The Daily Climb-Nov. 3rd, 2011

Nov. 3rd, 2011 – Yesterday, I wrote about the “if nothing else happens” rule. That’s the problem. Over the last five generations, “something else”, did happen. This morning, The Economic Collapse blog digs into one of my favorite questions: ” How could this happen?”.  One reason for the decline of the United States is that War and Commerce are not accurate measures of the worth of a society, a generation or ant social movement. The point of deception and pointing the finger of blame can be disputed until the end. The bottom line is and always will be, that people believed a lie, millions of innocent people died, and the privileged few ran off with their ill-gotten gains. 

Zero Hedge takes a look at market uncertainty, this morning. For me, it’s an interesting study in human nature. The fine balance between the promise of reward and the risk of loss is the perfect stage to display the inner workings of “The Four Money Questions”.

 While reading the Zero Hedge article,  I was thinking that the wages of debt is poverty. Obviously, the outcome is sudden.

Zero Hedge continues with an article following the response of the gold price to thr Euro debt crisis.  It always comes back to gold bringing paper into judgement. If I were a sane person, holding tral money because it’s the right thing to do, I would demand double spot price from any prospective buyer. That is just the independence of real money. It has nothing to do with speculation. Gold judges paper to be worthless.

Zero Hedge continues with coverage of the Greek bailout situation. It appears to me that the power hungry p[eople are indecisive about the best way to fleece the population. It looks like a p[hysician waiting for the patient to diagnose himself and prescribe his own treatment. The result has to be a comedy of errors, and we have been there, before.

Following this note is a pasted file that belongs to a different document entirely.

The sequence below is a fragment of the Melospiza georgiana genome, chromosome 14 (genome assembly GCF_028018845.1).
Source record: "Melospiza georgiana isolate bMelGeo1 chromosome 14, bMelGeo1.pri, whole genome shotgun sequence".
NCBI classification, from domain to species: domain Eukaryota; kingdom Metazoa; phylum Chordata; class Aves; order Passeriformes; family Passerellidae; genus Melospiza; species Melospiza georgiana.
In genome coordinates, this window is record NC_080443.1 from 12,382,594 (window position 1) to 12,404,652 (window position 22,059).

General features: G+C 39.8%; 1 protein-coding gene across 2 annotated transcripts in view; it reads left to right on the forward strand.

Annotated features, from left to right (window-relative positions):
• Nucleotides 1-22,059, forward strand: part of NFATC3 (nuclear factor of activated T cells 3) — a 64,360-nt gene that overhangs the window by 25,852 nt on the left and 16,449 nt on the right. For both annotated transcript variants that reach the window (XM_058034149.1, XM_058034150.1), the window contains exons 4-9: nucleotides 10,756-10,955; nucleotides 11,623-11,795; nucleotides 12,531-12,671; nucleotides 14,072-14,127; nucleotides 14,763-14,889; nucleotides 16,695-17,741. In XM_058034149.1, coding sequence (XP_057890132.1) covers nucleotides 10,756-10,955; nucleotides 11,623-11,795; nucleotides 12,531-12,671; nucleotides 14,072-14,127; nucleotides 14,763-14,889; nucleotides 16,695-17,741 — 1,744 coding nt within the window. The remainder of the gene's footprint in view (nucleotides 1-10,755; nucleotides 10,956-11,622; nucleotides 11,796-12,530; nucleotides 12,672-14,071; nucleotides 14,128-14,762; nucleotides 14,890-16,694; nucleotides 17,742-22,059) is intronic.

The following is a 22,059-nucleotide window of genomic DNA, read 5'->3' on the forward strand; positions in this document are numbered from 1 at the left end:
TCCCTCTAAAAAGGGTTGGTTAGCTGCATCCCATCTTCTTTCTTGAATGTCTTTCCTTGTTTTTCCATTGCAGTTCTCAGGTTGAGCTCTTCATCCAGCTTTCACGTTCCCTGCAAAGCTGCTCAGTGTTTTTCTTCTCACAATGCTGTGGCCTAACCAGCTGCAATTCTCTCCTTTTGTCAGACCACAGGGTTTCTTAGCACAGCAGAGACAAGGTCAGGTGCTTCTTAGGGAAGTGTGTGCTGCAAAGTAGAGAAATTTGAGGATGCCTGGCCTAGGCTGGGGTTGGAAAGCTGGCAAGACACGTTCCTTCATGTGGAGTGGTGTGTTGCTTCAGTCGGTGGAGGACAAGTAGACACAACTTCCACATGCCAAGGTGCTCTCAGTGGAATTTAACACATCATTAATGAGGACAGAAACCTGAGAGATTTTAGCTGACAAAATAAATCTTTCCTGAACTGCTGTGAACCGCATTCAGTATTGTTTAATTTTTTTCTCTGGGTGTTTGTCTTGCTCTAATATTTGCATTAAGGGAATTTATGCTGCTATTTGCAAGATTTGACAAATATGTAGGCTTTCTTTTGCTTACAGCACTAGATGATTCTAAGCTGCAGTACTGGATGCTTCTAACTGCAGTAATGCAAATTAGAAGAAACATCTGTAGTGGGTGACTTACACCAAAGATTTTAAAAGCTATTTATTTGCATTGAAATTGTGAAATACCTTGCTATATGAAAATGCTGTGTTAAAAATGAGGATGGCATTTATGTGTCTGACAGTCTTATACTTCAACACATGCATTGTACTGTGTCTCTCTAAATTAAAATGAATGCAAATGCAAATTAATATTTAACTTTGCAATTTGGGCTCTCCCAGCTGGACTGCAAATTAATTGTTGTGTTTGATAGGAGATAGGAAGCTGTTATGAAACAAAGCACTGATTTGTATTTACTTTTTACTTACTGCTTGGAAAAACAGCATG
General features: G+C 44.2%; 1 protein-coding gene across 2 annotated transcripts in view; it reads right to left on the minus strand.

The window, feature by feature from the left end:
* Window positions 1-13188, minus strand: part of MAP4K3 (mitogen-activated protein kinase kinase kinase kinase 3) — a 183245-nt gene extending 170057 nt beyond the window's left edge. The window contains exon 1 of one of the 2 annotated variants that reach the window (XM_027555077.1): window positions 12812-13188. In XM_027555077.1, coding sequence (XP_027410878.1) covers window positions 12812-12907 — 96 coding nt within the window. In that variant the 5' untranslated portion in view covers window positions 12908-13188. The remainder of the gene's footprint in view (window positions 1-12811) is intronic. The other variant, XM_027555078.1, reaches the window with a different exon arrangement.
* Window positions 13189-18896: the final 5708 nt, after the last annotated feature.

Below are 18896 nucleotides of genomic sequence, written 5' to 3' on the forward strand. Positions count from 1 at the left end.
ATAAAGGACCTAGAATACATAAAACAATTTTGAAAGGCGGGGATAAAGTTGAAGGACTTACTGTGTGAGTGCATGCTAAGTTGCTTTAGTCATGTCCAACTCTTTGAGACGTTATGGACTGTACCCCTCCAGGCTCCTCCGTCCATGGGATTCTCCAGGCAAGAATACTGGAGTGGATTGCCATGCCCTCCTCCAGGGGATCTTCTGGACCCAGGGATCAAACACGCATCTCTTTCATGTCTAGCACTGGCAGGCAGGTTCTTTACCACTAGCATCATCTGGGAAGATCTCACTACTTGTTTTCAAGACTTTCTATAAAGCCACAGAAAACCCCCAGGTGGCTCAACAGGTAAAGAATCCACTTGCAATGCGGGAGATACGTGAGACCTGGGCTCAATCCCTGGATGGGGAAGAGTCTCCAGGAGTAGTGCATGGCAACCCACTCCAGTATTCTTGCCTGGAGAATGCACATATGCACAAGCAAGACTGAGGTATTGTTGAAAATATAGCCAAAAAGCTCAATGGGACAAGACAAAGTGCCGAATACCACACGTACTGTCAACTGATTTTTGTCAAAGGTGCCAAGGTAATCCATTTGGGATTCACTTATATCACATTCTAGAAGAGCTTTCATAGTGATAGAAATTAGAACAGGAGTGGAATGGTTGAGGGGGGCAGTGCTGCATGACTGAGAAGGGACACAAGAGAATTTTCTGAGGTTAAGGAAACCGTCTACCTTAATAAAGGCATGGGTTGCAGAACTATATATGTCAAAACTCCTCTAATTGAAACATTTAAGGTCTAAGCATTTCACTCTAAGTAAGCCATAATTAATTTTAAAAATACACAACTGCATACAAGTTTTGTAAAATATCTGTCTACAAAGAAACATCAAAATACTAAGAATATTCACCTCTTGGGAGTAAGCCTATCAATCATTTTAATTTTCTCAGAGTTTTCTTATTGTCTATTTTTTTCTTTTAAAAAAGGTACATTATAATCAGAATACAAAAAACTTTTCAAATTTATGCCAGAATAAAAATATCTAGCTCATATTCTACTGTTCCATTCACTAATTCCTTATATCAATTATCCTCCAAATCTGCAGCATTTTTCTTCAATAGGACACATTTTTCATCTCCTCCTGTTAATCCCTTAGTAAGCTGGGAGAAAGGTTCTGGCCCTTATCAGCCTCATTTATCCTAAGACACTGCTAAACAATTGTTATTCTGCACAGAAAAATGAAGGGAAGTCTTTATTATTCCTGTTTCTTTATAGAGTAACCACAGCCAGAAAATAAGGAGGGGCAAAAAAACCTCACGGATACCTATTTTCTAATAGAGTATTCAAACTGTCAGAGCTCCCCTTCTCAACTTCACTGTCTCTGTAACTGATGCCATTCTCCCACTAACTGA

From the Evil of indifference blog comes the story of conflicting interests in the Eurozone.  It’s easy to forget that financial interests very often oppose political interests. All we can be sure of is that it will come out the way the banks want it. That’s how it works in the United States, right? 

The Thinker blog has this very good series running about ther inner workings of the drug cartels. I haven’t directly researched that type of activity, but I do know that history teaches that these things don’t grow and thrive without official involvement and encouragement. I’ve been reading this series with interest because of the detail and timeline. 

BlackListedNews has an article that shows how the system works.  don’t know how many ways there are to say it. The simplest way has always been the best. Politicians don’t work for the voters. They work for the banks and corporations that own the voters.

In social terms, people have short memories and selective amnesia. There aren’t enough people around that remember how things really happened in the 1920s and 1960s.  The “Occupy” spectacle lost credibility because of enthusiastic mainstream media support.  Assaulting useful idiots can’t be faked, so they have to use real tear gas and rubber bullets. There is a lot being written about the “Occupy” movement that I don’t buy into. 

The Circle blog asks the right questions. This is the right question. History has the right answers. country-nation-or-corporation 


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